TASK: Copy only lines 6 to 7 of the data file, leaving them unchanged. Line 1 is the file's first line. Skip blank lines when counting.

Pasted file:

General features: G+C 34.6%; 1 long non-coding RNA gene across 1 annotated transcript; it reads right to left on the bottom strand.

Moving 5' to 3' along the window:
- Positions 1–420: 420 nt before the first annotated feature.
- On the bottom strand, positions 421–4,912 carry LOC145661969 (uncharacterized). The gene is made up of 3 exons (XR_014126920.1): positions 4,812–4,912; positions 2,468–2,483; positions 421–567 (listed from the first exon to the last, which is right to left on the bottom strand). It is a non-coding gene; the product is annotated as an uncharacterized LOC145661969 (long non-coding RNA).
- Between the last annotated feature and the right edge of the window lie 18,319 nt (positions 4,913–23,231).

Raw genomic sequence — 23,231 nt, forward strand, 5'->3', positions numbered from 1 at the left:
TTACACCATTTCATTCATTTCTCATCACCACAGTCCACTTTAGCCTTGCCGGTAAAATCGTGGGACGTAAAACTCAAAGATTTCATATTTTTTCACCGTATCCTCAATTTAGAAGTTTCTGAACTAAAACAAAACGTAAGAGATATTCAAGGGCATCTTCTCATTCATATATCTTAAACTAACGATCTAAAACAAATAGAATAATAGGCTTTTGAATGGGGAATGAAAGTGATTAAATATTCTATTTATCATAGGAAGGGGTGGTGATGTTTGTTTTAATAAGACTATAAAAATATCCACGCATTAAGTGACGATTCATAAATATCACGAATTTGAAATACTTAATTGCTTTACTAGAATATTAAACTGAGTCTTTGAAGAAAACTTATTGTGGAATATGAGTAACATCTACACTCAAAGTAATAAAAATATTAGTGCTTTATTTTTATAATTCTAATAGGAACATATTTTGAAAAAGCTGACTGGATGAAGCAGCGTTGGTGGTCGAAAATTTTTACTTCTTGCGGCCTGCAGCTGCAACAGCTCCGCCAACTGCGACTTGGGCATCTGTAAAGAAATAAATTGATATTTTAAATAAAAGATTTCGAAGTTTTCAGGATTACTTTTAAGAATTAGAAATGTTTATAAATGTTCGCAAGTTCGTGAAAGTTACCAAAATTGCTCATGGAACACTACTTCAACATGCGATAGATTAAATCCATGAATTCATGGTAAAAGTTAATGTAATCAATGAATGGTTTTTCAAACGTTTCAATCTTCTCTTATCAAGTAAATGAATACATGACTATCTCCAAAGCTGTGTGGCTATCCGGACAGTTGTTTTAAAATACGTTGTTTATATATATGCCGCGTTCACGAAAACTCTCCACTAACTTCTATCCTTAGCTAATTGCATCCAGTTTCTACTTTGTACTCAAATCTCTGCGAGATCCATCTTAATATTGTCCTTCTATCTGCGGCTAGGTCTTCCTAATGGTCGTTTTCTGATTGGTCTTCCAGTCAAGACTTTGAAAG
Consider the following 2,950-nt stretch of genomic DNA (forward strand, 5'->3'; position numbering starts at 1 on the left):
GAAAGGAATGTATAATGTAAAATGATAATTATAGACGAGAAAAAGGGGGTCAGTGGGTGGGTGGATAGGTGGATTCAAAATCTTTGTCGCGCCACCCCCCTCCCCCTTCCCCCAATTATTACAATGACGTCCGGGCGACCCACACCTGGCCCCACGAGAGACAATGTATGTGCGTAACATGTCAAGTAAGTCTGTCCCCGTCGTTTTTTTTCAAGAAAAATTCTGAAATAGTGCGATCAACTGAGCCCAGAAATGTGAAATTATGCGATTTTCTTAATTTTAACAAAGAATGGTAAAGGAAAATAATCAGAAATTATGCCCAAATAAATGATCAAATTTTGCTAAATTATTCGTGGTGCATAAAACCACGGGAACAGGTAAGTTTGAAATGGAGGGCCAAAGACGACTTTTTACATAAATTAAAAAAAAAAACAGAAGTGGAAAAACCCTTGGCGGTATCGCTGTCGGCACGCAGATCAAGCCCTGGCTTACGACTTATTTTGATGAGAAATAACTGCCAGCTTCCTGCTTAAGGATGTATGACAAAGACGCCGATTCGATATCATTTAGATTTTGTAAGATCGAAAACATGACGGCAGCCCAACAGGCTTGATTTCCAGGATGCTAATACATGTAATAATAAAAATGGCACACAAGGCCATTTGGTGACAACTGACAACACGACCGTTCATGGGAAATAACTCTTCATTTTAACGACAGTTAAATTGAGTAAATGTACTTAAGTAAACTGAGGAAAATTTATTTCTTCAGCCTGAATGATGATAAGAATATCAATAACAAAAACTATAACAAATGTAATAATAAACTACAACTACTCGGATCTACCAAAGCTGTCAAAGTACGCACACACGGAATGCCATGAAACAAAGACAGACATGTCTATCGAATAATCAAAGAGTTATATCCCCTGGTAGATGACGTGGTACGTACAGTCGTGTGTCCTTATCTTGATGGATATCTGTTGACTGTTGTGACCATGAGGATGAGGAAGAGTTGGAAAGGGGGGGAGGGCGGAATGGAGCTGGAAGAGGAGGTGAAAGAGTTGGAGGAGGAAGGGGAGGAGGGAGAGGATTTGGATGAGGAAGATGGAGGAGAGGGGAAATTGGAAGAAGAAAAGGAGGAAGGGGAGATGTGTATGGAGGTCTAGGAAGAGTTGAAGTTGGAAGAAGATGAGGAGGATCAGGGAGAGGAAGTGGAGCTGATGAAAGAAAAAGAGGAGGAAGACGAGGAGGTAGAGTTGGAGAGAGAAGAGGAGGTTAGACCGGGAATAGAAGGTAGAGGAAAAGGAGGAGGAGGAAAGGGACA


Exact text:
Raw genomic sequence — 23,231 nt, forward strand, 5'->3', positions numbered from 1 at the left:
TTACACCATTTCATTCATTTCTCATCACCACAGTCCACTTTAGCCTTGCCGGTAAAATCGTGGGACGTAAAACTCAAAGATTTCATATTTTTTCACCGTATCCTCAATTTAGAAGTTTCTGAACTAAAACAAAACGTAAGAGATATTCAAGGGCATCTTCTCATTCATATATCTTAAACTAACGATCTAAAACAAATAGAATAATAGGCTTTTGAATGGGGAATGAAAGTGATTAAATATTCTATTTATCATAGGAAGGGGTGGTGATGTTTGTTTTAATAAGACTATAAAAATATCCACGCATTAAGTGACGATTCATAAATATCACGAATTTGAAATACTTAATTGCTTTACTAGAATATTAAACTGAGTCTTTGAAGAAAACTTATTGTGGAATATGAGTAACATCTACACTCAAAGTAATAAAAATATTAGTGCTTTATTTTTATAATTCTAATAGGAACATATTTTGAAAAAGCTGACTGGATGAAGCAGCGTTGGTGGTCGAAAATTTTTACTTCTTGCGGCCTGCAGCTGCAACAGCTCCGCCAACTGCGACTTGGGCATCTGTAAAGAAATAAATTGATATTTTAAATAAAAGATTTCGAAGTTTTCAGGATTACTTTTAAGAATTAGAAATGTTTATAAATGTTCGCAAGTTCGTGAAAGTTACCAAAATTGCTCATGGAACACTACTTCAACATGCGATAGATTAAATCCATGAATTCATGGTAAAAGTTAATGTAATCAATGAATGGTTTTTCAAACGTTTCAATCTTCTCTTATCAAGTAAATGAATACATGACTATCTCCAAAGCTGTGTGGCTATCCGGACAGTTGTTTTAAAATACGTTGTTTATATATATGCCGCGTTCACGAAAACTCTCCACTAACTTCTATCCTTAGCTAATTGCATCCAGTTTCTACTTTGTACTCAAATCTCTGCGAGATCCATCTTAATATTGTCCTTCTATCTGCGGCTAGGTCTTCCTAATGGTCGTTTTCTGATTGGTCTTCCAGTCAAGACTTTGAAAG